Serving Wake County, Durham County, Johnston County, Orange County and Chatham County
A leading provider of Clayton home values
Cell: 919-810-0033 for Patrick Jones
CLAYTON, NORTH CAROLINA -- A home appraisal is a critical piece of the multi-layered transaction involved in the sale, purchase or refinancing of a home. The appraisal can literally make or break a real estate transaction, which also involves the time and efforts of the seller, buyer, lender and real estate broker. It is a part of the process that should be respected in the ultimate success of the real estate deal. Raleigh-Durham Appraisals knows homes and the house selling process in Raleigh, Durham, Chapel Hill, Clayton, Cary, Apex and other cities in the Triangle Region and can provide some invaluable and helpful tips..
|Clayton residential appraisals
Homeowners should be aware of important details related to the appraisal process. The Raleigh-Durham home appraiser coming to your home is certified in North Carolina. The appraiser has completed required appraisal coursework (currently 200 hours for residential appraisers), spent a minimum of two years appraising under a supervisor and successfully passed a stringent examination before becoming certified on his or her own.
While at your property, the appraiser will measure your home, take exterior and interior photos, note the features and condition of your home, and discuss renovations or upgrades that you have made that may add value.
Most appraisers prefer to do all of their necessary work at the home with minimal interference and distractions. It is recommended that you do not follow the appraiser around the property. Some homes require dozens of measurements and meticulous note-taking and it's easy to lose focus while engaged in conversation. Any experienced appraiser will admit to having to sheepishly reschedule a second visit to a home because they forgot to take a photo of, say, the 1/2 bath, while answering questions. Appraisers definitely need the homeowners assistance with more information regarding the home or to point out upgrades, renovations or even deterioration, but it is best to save that time until after the measuring, photo taking and other inspection criteria have been completed.
After leaving your home, the appraiser will drive by and photograph homes in your subdivision or neighborhood that are likely candidates for comparable sold and active homes. In the office, the appraiser analyzes the data and composes the final report. To better assist the appraiser in his duties while on your property and to help with additional analysis when preparing the report, the following information, if available, prove to be helpful:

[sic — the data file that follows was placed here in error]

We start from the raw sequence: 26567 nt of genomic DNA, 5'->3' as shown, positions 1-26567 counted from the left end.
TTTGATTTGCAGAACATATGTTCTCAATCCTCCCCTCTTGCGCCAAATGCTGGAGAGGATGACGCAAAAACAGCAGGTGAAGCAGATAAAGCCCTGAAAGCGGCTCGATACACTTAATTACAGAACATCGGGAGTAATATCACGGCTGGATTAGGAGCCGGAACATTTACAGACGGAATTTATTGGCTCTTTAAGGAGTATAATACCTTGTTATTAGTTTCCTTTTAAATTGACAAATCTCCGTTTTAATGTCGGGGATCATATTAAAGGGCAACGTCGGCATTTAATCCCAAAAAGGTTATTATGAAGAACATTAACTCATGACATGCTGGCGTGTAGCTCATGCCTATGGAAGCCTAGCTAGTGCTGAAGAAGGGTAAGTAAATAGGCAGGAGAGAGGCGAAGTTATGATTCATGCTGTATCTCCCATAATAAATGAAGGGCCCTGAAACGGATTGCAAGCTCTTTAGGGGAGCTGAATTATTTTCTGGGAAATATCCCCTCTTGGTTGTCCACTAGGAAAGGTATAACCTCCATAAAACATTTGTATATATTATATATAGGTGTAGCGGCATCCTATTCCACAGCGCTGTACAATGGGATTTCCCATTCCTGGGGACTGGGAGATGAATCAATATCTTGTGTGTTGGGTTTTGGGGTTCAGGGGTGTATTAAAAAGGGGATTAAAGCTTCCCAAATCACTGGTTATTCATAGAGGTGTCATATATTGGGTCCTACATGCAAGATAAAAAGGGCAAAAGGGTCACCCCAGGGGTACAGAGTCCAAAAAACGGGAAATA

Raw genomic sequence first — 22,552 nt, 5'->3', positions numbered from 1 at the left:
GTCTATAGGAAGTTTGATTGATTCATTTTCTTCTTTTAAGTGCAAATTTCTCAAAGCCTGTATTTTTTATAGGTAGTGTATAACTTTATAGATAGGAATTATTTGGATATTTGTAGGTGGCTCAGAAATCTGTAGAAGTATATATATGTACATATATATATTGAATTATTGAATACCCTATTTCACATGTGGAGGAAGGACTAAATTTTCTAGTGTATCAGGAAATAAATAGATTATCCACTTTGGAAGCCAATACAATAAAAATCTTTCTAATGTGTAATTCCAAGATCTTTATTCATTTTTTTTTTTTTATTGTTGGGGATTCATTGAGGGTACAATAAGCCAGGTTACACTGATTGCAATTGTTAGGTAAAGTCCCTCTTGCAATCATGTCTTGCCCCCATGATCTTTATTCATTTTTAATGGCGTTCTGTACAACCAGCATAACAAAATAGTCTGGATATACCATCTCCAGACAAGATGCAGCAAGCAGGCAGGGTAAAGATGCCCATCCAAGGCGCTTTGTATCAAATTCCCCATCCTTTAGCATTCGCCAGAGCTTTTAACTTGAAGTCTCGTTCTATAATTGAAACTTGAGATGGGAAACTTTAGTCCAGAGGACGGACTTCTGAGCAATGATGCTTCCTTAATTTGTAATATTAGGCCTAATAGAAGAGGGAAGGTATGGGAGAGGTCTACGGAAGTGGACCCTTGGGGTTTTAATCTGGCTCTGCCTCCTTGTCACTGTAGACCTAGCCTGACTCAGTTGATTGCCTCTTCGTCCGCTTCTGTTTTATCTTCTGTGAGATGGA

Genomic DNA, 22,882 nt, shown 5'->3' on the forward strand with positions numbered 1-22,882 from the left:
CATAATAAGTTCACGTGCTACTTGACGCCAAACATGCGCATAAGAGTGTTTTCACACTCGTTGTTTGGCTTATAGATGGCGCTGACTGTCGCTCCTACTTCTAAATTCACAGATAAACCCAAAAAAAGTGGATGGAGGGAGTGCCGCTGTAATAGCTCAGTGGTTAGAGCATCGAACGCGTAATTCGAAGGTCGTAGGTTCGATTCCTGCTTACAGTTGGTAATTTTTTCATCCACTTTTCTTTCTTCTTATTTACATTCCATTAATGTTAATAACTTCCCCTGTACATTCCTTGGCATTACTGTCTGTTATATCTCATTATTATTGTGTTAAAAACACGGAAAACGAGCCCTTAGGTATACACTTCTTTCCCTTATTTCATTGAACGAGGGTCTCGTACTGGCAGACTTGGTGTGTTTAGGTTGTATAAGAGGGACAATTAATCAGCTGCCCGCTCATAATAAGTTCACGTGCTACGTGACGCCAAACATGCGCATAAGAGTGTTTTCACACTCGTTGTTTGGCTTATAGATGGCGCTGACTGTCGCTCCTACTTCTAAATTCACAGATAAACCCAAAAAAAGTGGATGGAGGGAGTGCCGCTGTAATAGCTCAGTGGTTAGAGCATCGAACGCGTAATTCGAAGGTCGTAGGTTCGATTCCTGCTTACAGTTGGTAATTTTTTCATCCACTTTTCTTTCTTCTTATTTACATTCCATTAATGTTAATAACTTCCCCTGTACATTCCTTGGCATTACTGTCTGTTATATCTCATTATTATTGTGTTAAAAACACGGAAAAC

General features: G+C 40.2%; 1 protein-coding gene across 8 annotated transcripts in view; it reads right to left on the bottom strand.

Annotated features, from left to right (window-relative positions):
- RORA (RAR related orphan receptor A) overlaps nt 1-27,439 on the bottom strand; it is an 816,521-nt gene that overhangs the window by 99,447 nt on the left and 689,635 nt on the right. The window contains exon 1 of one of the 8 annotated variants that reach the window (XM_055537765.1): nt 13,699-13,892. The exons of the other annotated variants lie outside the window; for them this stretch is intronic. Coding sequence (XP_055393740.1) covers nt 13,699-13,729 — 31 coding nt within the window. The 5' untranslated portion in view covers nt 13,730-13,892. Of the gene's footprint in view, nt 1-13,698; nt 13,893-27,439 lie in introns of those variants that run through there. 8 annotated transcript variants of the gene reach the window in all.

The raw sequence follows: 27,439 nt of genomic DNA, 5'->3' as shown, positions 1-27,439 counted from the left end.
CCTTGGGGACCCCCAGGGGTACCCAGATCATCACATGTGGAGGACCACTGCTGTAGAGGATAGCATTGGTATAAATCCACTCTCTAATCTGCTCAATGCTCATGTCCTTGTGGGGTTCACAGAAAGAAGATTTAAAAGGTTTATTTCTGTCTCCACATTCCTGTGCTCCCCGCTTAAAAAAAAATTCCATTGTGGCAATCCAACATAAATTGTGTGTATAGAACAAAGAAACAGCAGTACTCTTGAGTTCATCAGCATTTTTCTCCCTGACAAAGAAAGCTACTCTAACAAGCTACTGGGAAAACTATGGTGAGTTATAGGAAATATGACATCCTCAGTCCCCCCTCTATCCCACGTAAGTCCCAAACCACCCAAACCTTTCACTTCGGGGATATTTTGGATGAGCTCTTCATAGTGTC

- A bullet list of major improvements and upgrades (i.e., new HVAC system or granite countertops, not cosmetic or general maintenance repairs), invoices or the approximate costs involved and, a critical item, approval permits from the city or county if additions or renovations were made;
- A survey of the lot if one is available;
- If a sale, a list of personal property to be left with the home (washer/dryer, refrigerator, etc.) agreed to in the offer to purchase contract;
- Details on any easements or encroachments that are tied to the property information on any HOA covenants or fees;
Additional helpful ideas:
- Appraisers need to inspect all areas of your home. Opening garage doors once the appraiser has arrived is helpful. Locks on crawl space doors and storage sheds should be removed or unlocked. Pets should be kept out of the way if they pose any threat. Dogs don't bite until there is a first time! Basements and attics should also be easily accessible for the appraiser.
- Make sure the appraiser has access to all bedrooms and bathrooms in the house and make sure any other resident of the house that is home during the inspection is aware of the appraiser's presence to prevent any surprises by all parties.
- It is not critical to have your house in spic and span shape but it does not hurt. Appraisers do not subtract for wet towels on the bed or dishes piled in the sink, but a clean home does make a better impression. Appraisers are required to adjust for non-cosmetic items such as broken windows, holes in the wall, etc., so it would be a good idea to have those more significant needed repairs taken care of prior to the appraisal inspection. If your loan is through FHA, appraisers are required to conduct an even more thorough inspection -- such as flushing toilets, running the HVAC system, checking the function of windows and electrical outlets -- so be aware of those requirements.
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